Between tunes, Sutton talked with host David Holt about his early experiences and influences and how he came to join Jack Teagarden’s band. Longtime Jim Cullum Jazz Band pianist John Sheridan shares a story about an afternoon lesson with Sutton in San Antonio. Sutton offers rarely-heard stride piano repertoire including Fats Waller’s “Clothesline Ballet” and familiar pieces such as “Love Lies,” and “Porter’s Love Song to a Chambermaid.”
The program is distributed in the US by Public Radio International, on Sirius/XM satellite radio and can be streamed on-demand from the Riverwalk Jazz website.
“When he would get going on something like ‘Honky Tonk Train,’ he would have people leaping out of their seats,” recalled clarinet legend Kenny Davern of stride pianist Ralph Sutton. Sutton was a great ‘two-handed’ pianist, following in the footsteps of Harlem stride giants James P. Johnson, Fats Waller, and Willie "The Lion" Smith.
With his knack for improvisation and a left hand that packed a wallop, stride piano genius Ralph Sutton built a career spanning half a century, and taking him to the world’s great jazz spots. Chancing upon a radio broadcast on station WIL in St. Louis, Ralph Sutton’s life was changed when he was nine years old and heard Fats Waller perform for the first time. The year was 1931.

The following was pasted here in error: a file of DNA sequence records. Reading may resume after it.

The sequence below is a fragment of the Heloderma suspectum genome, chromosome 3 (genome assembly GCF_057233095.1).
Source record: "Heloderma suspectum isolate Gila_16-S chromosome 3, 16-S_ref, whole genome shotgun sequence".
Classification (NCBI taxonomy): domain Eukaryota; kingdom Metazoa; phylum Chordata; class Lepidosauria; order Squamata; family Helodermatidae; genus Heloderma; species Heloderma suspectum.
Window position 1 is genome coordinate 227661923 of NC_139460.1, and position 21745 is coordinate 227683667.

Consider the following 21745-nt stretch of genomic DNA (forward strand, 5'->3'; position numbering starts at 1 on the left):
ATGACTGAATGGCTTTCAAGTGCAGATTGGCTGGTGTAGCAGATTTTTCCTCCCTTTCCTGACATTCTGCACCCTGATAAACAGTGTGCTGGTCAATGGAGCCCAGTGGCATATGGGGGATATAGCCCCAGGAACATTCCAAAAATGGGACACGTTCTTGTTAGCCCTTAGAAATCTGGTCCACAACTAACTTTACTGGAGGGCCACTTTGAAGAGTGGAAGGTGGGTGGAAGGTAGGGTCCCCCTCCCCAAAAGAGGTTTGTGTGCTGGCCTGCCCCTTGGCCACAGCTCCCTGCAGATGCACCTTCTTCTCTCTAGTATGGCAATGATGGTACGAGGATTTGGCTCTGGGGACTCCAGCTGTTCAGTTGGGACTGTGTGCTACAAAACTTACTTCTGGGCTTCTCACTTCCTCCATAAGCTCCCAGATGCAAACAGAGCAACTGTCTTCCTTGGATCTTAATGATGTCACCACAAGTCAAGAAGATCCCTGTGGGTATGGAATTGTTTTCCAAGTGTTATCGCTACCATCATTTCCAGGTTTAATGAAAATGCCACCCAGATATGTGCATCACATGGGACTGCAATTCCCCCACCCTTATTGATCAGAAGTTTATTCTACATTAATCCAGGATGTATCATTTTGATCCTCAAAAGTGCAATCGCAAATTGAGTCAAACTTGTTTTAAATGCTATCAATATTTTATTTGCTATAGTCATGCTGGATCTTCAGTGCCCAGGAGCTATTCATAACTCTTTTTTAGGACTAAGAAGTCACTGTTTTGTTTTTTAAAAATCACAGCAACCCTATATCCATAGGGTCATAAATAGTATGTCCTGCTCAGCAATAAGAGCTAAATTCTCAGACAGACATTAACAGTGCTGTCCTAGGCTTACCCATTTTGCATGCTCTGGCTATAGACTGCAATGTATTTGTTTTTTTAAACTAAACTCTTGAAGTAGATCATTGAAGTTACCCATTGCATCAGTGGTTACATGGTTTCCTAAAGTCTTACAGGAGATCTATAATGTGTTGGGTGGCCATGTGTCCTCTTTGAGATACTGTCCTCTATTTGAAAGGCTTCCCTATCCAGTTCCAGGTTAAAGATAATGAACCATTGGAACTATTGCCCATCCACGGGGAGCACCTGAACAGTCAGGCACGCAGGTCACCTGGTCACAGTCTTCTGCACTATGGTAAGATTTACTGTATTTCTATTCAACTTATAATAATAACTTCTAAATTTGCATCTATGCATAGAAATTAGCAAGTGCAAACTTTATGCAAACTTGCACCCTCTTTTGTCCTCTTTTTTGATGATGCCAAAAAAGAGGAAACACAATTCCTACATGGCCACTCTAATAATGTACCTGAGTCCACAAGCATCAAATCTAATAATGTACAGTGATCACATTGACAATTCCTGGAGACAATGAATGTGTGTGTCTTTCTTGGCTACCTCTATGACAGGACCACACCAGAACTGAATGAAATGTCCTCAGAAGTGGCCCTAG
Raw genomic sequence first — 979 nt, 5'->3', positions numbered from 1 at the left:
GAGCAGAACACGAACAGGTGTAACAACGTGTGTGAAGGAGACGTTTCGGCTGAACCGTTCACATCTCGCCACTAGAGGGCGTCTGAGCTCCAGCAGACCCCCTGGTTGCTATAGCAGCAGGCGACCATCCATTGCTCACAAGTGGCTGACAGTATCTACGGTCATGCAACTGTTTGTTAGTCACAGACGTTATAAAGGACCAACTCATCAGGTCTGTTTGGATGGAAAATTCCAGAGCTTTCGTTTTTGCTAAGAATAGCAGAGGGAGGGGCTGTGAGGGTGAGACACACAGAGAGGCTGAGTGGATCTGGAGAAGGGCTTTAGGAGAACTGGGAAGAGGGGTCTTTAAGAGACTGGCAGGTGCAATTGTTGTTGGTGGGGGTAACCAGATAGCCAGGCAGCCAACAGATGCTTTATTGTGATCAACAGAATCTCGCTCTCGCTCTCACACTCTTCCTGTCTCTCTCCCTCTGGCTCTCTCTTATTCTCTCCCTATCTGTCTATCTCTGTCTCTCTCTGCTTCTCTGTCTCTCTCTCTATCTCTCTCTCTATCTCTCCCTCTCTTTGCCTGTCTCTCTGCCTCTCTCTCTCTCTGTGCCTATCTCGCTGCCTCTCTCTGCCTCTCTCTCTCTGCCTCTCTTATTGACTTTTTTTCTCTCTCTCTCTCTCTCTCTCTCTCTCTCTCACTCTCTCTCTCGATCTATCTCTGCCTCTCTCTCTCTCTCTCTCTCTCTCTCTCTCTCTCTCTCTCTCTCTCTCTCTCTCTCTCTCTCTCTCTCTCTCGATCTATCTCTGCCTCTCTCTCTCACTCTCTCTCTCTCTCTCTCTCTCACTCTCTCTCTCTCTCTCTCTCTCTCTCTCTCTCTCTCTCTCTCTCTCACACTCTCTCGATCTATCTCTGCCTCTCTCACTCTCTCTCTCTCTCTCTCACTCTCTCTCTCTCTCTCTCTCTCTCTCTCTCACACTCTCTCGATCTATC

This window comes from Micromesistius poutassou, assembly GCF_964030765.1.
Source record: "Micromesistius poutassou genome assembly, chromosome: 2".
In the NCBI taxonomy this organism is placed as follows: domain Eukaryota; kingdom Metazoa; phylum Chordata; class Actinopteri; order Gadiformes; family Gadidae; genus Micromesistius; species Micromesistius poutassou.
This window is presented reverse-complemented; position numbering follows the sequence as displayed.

Sutton’s career took off in 1941 when he began playing with Jack Teagarden while still a college student. He later worked in a trio with Albert Nicholas and was the intermission pianist at Eddie Condon’s Greenwich Village club for eight years. Sutton worked with Bob Scobey for a time, then was featured in 1963 at the first Dick Gibson Jazz Party in Colorado. Five years later that would lead to the formation of the World’s Greatest Jazzband, of which he was a founding member.
Thereafter, Sutton’s star rose. He recorded a series of albums and toured the world; solo and in a variety of settings. His musical partners included Ruby Braff, Milt Hinton, Jay McShann, Kenny Davern and Peanuts Hucko.
On TV, Ralph appeared on the Dick Cavett Show, the Ed Sullivan Show, the Tonight Show starring Johnny Carson, the Steve Allen Show, and the Today Show. He appeared at The Town Hall and the 92nd Street Y in New York, the Boston Symphony Hall, and the Hollywood Bowl in LA.
He recorded for Arbors, RCA Victor, Columbia, Verve, Decca, and Commodore, among others. In 1993, Ralph was inducted into the New Jersey Jazz Hall of Fame.
Ralph Sutton died in Evergreen, CO on December 30, 2001 at the age of 79.
Fellow Musicians Remember Ralph Sutton:
“He always plays the right things behind me, and he’s just sensational as a soloist.” —Peanuts Hucko
“He’s a complete musician—even plays Chopin, Brahms, and Bach beautifully.” —Teddy Wilson
“I’m glad to have passed through this life—just to have met Ralph Sutton.” —Milt Hinton
“It’s easy to hear why he had such an impact on musicians and critics alike. In addition to strength, accuracy and swing, his playing possessed a naturalness and sense of inevitability that marked him as a star from the first. And then of course there was his ‘Fatsness.’” —Dick Wellstood